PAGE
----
• On This Day In Pro Wrestling History (October 31, 1991) – Old School Wrestling Legend Passed Away
On this day in 1991, we lost Old School Wrestling Legend Gene Anderson (Real name: Eugene Avon Anderson) at the age of 52 due to a heart attack.
Since his debut in 1958, Gene wrestled for various different territories, but most Old School fans remember him for teaming up with kayfabe brother Lars Anderson and later Ole Anderson (another kayfabe brother) as ‘The Minnesota Wrecking Crew’.
The team won several different tag team titles in various NWA promotions such as GCW Georgia Championship Wrestling and NWA Mid-Atlantic Championship Wrestling (Jim Crockett Promotions).
He retired in 1985, but continued to train future pro-wrestlers, including most famously WWF Attitude Era Superstar “The World’s Most Dangerous Man” Ken Shamrock.
REST IN PEACE GENE ANDERSON!
• WWE Hall Of Famer Comments On John Cena & Daniel Bryan Refusing To Work WWE Crown Jewel PPV
During a recent interview with TMZ Sports, WWE Hall of Famer Mark Henry talked about WWE’s business relationship with Saudi Arabia, John Cena & Daniel Bryan refusing to go to WWE Crown Jewel & more.
Below are the highlights:
On the current situation with Saudi Arabia:
“I think it was a horrible situation that it puts our whole country in, first off. But that’s policy. That’s up for the country to decide and that’s up for the company to decide. It shouldn’t have any bearing on talent. Your political views should be your political views. I believe in business, being non-partisan.
Doing your job and then letting the companies be the ones to work out all of those international particulars. So basically, I’m not saying shut up and dribble, like some people would, like somebody told me on social media – ‘That’s what you’re saying, shut up and dribble!’ No, I’m anti-that. What I’m saying is, we do our jobs until we know different and we don’t know different yet.”
On John Cena & Daniel Bryan refusing to work WWE Crown Jewel PPV:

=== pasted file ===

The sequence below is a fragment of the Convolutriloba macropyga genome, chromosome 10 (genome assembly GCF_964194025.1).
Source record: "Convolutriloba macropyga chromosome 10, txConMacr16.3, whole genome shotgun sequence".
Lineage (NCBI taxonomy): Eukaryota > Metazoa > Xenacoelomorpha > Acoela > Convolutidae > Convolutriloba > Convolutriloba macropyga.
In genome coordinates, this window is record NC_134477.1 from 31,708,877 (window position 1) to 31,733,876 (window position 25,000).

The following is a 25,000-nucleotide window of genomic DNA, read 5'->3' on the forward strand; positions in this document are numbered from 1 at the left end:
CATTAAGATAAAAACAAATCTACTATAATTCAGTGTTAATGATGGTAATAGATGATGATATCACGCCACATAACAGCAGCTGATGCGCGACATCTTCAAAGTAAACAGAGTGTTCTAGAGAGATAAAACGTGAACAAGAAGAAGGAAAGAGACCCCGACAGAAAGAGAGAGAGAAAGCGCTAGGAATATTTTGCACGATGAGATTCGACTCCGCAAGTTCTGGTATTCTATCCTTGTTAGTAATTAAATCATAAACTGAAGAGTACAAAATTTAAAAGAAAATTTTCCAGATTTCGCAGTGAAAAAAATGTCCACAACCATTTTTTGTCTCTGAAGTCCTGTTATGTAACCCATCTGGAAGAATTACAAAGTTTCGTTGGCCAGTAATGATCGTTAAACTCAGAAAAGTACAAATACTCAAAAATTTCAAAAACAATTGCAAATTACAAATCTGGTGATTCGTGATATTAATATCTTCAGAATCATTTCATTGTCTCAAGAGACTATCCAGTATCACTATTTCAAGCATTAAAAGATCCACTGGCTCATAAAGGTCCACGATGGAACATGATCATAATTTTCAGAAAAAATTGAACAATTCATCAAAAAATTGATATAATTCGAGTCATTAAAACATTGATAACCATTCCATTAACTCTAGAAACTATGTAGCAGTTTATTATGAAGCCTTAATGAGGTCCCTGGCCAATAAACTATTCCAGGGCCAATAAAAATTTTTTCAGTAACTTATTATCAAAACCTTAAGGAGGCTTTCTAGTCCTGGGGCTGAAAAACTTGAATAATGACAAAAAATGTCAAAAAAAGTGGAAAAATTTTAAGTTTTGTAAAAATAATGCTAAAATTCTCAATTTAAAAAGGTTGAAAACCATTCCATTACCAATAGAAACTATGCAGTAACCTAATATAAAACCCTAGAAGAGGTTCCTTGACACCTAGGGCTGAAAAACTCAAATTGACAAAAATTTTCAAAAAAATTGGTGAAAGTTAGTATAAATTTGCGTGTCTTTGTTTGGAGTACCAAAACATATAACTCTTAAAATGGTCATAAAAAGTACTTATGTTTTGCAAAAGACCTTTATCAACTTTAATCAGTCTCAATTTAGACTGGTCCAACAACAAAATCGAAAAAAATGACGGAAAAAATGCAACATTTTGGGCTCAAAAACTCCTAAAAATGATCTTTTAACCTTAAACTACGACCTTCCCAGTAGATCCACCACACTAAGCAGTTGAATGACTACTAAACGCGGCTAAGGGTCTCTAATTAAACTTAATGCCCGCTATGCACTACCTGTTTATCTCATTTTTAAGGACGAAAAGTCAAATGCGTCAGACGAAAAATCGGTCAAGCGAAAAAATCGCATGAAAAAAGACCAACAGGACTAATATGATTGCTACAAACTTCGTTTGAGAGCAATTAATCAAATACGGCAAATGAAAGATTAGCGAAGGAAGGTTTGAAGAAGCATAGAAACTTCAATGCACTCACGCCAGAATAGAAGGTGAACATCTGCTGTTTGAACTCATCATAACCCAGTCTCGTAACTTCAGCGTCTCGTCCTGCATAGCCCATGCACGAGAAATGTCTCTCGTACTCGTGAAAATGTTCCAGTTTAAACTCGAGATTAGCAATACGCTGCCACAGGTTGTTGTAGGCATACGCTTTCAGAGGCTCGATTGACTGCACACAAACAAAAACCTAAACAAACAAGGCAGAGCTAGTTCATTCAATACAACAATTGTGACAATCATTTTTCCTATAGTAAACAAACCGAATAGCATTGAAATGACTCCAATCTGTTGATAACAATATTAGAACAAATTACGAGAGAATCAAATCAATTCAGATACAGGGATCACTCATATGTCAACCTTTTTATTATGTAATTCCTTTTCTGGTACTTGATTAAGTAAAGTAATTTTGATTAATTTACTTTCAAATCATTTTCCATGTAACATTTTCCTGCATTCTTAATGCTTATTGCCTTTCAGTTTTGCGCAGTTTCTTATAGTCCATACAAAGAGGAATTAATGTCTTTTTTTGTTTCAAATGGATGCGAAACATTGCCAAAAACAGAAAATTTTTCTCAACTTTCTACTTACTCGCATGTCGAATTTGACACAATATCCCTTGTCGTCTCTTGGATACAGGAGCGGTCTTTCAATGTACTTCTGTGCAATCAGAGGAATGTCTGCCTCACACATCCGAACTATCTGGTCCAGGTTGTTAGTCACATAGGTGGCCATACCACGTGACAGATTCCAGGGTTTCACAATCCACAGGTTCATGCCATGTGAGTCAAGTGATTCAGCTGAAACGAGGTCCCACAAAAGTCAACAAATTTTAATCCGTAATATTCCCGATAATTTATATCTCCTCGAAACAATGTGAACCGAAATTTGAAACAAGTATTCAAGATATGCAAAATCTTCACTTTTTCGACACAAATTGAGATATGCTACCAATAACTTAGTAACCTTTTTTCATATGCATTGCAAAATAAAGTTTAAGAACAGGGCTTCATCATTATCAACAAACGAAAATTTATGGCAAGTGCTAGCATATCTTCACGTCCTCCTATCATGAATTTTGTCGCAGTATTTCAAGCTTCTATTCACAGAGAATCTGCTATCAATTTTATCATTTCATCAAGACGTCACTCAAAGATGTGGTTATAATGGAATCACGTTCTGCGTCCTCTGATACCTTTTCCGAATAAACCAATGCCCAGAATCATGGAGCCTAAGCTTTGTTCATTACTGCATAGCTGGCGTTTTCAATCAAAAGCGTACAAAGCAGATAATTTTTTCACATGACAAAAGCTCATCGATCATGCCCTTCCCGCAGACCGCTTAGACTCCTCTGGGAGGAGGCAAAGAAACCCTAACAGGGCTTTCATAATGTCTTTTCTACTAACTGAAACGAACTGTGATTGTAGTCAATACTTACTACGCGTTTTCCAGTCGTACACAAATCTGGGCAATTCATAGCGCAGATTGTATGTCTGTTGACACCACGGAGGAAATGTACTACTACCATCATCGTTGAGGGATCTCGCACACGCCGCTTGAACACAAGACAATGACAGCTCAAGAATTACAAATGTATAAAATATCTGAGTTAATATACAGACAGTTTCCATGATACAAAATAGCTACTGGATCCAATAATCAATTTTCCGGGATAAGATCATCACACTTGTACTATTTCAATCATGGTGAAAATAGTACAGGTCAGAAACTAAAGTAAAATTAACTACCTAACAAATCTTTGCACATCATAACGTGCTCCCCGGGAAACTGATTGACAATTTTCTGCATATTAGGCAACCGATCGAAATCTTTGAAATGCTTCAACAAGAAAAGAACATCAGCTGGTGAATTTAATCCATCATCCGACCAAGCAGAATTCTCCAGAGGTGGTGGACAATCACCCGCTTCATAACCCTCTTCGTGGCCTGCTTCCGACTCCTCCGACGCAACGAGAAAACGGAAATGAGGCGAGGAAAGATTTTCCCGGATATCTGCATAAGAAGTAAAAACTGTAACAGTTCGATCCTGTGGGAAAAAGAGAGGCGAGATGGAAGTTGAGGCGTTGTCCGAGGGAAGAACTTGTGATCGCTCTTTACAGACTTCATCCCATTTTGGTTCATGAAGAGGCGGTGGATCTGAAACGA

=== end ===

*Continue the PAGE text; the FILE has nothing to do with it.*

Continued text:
“I wouldn’t never say that person is making the wrong decision. I would say that’s not the decision I would make. I would stand by my guns and do what’s best for business.
I’m a firm believer in not leaving people out to dry, and I’ve done a lot of things in my career and in my life, my personal life, where I could say I’m not doing that. But there were people hanging in the balance and I didn’t want to screw those people over.
So that’s the situation that this is in, our fans, they want to see you. You know, give our fans what they want.”
On people saying WWE shouldn’t do business with Saudi Arabia:
“My response is, it’s a horrible thing. That person that lost his life, that family is without a brother, without a dad, without a son. They’ve lost somebody. Any time there’s loss, it’s more serious and we’ve been… it’s not a war situation, he was a journalist.
And I do believe that all of the ducks need to be in a row. They need to figure this out, they need to own it and apologize for it, and to make good by it, and do everything you can to fix the situation.
But again, it’s government policy. The government has not said, this is what you don’t do, you don’t go over there. They haven’t done that, they haven’t done that to any corporations. WWE is just one business. There are hundreds of thousands of business that are doing business internationally, why pick on one?”